The monster is gone

One day she just walked in the front door and made herself at home. That home often became my shoulder. Or my lap. Or my keyboard. Or just near me.


If she rode in the car with me, she didn’t yell. She liked to lay on the seat next to me. Sometimes she’d get up and look out the windshield, sometimes she wanted on my lap, but the car itself wasn’t a problem as long as I was there.

The tumor was too much for her, and the monster who walked into my life has walked out again.

There is a place on the edge of heaven and earth bridged by a rainbow bridge. The heaven kissed land on this side is lush and fruitful, and all pets who have died go there. It is a place where their aches and and pains are healed, a golden land for playing and prowling — and waiting.

For it is also a waiting place. To each pet there comes a time, a hint on the wind or a whisper of sound, that causes them to stop, to look. And then to race in full gladness as their person approaches. There’s a time of joyous reunion, of pettings and snuggles, of purrs and yips, as the friends are reunited and the last ache is healed.

And together once more, they cross the rainbow bridge

See you at the bridge, Monster.

A bit of bragging

My daughter will be graduating from Georgia Tech this weekend. She’ll receive a BS with high honors (read magna cum laude) in Mechanical Engineering.

I’d think I couldn’t be prouder, but she’s already headed upward from that in getting a research assistant position while she heads for a Master’s degree in Industrial Design.

Don’t congratulate me – I may have given a few pointers and proddings but the success is all hers. If you want to congratulate her, however, I figure she’ll be adding a ‘graduation’ post to her blog in the reasonably near future. That’s, by the way, over there on the margin.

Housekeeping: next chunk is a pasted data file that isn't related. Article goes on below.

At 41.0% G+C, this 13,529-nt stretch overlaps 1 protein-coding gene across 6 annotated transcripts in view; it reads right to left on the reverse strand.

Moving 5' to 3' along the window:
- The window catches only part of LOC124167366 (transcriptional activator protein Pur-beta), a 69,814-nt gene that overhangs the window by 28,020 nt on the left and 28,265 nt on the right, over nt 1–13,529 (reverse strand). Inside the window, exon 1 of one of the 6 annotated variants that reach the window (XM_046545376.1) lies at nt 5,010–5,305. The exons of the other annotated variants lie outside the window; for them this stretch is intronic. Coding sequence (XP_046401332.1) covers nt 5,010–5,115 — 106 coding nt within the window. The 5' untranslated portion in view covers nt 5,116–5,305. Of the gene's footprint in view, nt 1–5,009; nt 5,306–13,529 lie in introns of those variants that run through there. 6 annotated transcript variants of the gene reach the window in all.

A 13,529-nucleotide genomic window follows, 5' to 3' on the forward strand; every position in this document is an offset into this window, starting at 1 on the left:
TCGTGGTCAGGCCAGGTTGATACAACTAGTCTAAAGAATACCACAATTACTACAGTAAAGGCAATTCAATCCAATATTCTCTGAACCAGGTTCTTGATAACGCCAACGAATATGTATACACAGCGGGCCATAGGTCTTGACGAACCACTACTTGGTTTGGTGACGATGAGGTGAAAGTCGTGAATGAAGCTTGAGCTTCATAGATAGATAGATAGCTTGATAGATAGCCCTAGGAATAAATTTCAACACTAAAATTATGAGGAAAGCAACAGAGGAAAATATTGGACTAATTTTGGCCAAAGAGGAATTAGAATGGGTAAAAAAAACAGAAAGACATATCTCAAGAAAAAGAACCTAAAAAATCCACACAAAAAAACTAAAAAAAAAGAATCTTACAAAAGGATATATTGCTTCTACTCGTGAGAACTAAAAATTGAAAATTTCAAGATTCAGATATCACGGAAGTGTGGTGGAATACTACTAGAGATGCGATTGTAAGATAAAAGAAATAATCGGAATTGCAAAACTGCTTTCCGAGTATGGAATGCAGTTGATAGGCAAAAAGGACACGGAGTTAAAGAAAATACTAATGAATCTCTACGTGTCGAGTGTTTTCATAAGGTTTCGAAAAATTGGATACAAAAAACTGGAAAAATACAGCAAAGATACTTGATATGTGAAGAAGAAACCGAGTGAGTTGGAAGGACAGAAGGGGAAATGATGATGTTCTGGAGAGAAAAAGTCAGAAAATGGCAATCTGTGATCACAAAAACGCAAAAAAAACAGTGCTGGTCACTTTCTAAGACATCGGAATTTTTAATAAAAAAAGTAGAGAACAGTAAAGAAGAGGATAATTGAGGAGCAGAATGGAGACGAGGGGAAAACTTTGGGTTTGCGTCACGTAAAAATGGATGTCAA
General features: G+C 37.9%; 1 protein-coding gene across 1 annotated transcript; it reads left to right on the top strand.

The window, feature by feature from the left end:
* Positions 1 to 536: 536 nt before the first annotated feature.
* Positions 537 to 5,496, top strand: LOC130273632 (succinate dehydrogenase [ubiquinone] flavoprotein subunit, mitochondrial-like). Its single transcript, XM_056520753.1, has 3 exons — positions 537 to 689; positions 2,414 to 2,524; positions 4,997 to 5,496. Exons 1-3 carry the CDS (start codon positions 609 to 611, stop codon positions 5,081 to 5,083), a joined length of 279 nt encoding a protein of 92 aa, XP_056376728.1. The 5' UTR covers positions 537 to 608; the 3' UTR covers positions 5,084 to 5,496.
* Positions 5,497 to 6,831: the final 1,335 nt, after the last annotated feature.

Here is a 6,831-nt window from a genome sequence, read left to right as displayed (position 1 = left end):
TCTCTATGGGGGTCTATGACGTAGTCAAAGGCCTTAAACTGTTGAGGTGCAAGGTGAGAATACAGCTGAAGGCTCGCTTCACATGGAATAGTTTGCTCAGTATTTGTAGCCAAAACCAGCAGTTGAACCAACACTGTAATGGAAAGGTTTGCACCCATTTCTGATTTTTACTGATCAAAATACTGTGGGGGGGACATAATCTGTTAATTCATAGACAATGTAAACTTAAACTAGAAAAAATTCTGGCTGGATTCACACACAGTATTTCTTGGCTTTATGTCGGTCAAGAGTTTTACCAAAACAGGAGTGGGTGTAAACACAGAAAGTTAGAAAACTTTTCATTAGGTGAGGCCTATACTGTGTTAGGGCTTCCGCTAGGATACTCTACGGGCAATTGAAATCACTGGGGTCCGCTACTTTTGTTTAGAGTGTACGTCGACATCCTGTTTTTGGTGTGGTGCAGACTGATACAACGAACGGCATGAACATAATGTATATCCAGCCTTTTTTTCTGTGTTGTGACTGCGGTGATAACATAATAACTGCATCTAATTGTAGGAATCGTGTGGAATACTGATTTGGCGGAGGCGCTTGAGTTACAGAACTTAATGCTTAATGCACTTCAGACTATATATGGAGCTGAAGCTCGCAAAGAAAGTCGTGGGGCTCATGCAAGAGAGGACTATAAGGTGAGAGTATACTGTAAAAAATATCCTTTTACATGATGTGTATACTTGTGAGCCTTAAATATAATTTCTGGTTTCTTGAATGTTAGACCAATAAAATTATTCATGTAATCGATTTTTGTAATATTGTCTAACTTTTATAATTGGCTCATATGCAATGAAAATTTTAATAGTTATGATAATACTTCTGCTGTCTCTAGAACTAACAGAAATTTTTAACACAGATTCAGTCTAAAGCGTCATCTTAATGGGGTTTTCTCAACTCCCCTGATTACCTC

Oat cakes

For the last several weeks, I’ve been making a simple oat cake (in various forms) for breakfast. I like oatmeal, but I find it messy. This has been a great alternative that gives me a meal that’ll keep me going till lunch. I thought I’d share.

Let’s start with the recipe.

Start a skillet (I use my cast iron) warming over medium high heat.
3/4 cups of rolled oats.
Approximately half that of water.
1 tablespoon honey or molasses (I prefer the latter in this, but your mileage may vary).
[optional] 2-3 tablespoons dried fruit (I tend to use dried cranberries, but everything I’ve tried works).

Mix and let stand for about a minute. Spoon or pour it into the skillet and lightly flatten (so one or four rounds as you prefer). Let cook for 2-3 minutes till browned, then flip and cook another 2-3 minutes.

Remove and serve.

I got the inspiration from a commentary on soldiers cooking during the civil war, where it was supposedly common for a quick breakfast to be some water and oats, cooked on a hot shovel. I can see it, though it’s hard on the shovel – but as normal I digress.

It’s fairly heavy. As a result it’s quite filling, and smaller appetites would be fine sharing this between two (or more).

I’ve used the smaller ones as a base for an eggs benedict type dish – a little ham, a poached egg, and some hollandaise sauce – but when I do I don’t have the fruit and reduce the molasses/honey by about half.

I’ve also used them to make “biscuit” sandwiches – put some sausage, or a scrambled egg and some cheese, or something like that between a split cake.

Both those add more flavors, but they also add more time and more calories. And, well, I’ve come to like my little oat cake.

Just a simple little ten minute breakfast bread. I’ll be interested to see if any of you run with this, and what you develop when you do.

small update

So most of you know I’m long term unemployed. Lots of little factors none of which should have mattered much met in just the right timing to make my life miserable.

I’m hesitant to say I have changed status, yet it appears I may have done just that.

The hesitation is due to the process. I have been hired in a temp-to-hire sequence for a company. I’m going to reserve naming the company for now. I’m presently training as a shipping clerk which is simultaneously easy and high stress. Well, I say easy, but apparently a /lot/ of people wind up walking off the job within the early days.

Driver comes in. Job comes in, maybe earlier, maybe later. Get driver and job together at the same door so they can leave together. Easy. (sigh). Make sure all the paperwork for all the jobs and the data entry is correct so billing can be done, make sure things are arranged so nobody misses deadlines, make sure … yeah, there’s the stress.

Realistically, I believe I have a handle on it. It’s honestly not that different from working blind and physically handicapped library or the holds and ILL sections of the library; just a matter of scale and particular details. And a few more dollars per job, of course.